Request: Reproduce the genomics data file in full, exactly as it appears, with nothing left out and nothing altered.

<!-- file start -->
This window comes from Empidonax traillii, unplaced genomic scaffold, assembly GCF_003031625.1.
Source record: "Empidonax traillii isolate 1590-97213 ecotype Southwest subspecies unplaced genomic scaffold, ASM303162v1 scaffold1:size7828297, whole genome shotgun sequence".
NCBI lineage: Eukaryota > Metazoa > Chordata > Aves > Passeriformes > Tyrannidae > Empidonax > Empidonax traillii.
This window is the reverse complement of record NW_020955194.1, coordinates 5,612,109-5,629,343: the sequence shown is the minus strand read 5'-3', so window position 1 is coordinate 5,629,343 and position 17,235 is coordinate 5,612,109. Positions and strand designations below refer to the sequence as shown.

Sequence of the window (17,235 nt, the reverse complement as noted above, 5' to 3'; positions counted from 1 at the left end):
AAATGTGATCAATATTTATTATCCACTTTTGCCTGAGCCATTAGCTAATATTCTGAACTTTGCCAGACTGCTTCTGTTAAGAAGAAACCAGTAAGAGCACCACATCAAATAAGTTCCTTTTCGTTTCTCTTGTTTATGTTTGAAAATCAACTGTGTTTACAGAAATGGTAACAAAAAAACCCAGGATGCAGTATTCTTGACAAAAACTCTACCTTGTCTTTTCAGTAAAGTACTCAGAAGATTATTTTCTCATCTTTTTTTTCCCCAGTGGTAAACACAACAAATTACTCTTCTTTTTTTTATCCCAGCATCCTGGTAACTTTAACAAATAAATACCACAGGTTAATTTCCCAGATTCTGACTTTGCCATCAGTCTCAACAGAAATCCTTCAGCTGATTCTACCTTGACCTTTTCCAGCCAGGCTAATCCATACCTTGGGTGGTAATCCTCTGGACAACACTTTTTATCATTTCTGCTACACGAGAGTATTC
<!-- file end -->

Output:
This window comes from Empidonax traillii, unplaced genomic scaffold, assembly GCF_003031625.1.
Source record: "Empidonax traillii isolate 1590-97213 ecotype Southwest subspecies unplaced genomic scaffold, ASM303162v1 scaffold1:size7828297, whole genome shotgun sequence".
NCBI lineage: Eukaryota > Metazoa > Chordata > Aves > Passeriformes > Tyrannidae > Empidonax > Empidonax traillii.
This window is the reverse complement of record NW_020955194.1, coordinates 5,612,109-5,629,343: the sequence shown is the minus strand read 5'-3', so window position 1 is coordinate 5,629,343 and position 17,235 is coordinate 5,612,109. Positions and strand designations below refer to the sequence as shown.

Sequence of the window (17,235 nt, the reverse complement as noted above, 5' to 3'; positions counted from 1 at the left end):
AAATGTGATCAATATTTATTATCCACTTTTGCCTGAGCCATTAGCTAATATTCTGAACTTTGCCAGACTGCTTCTGTTAAGAAGAAACCAGTAAGAGCACCACATCAAATAAGTTCCTTTTCGTTTCTCTTGTTTATGTTTGAAAATCAACTGTGTTTACAGAAATGGTAACAAAAAAACCCAGGATGCAGTATTCTTGACAAAAACTCTACCTTGTCTTTTCAGTAAAGTACTCAGAAGATTATTTTCTCATCTTTTTTTTCCCCAGTGGTAAACACAACAAATTACTCTTCTTTTTTTTATCCCAGCATCCTGGTAACTTTAACAAATAAATACCACAGGTTAATTTCCCAGATTCTGACTTTGCCATCAGTCTCAACAGAAATCCTTCAGCTGATTCTACCTTGACCTTTTCCAGCCAGGCTAATCCATACCTTGGGTGGTAATCCTCTGGACAACACTTTTTATCATTTCTGCTACACGAGAGTATTC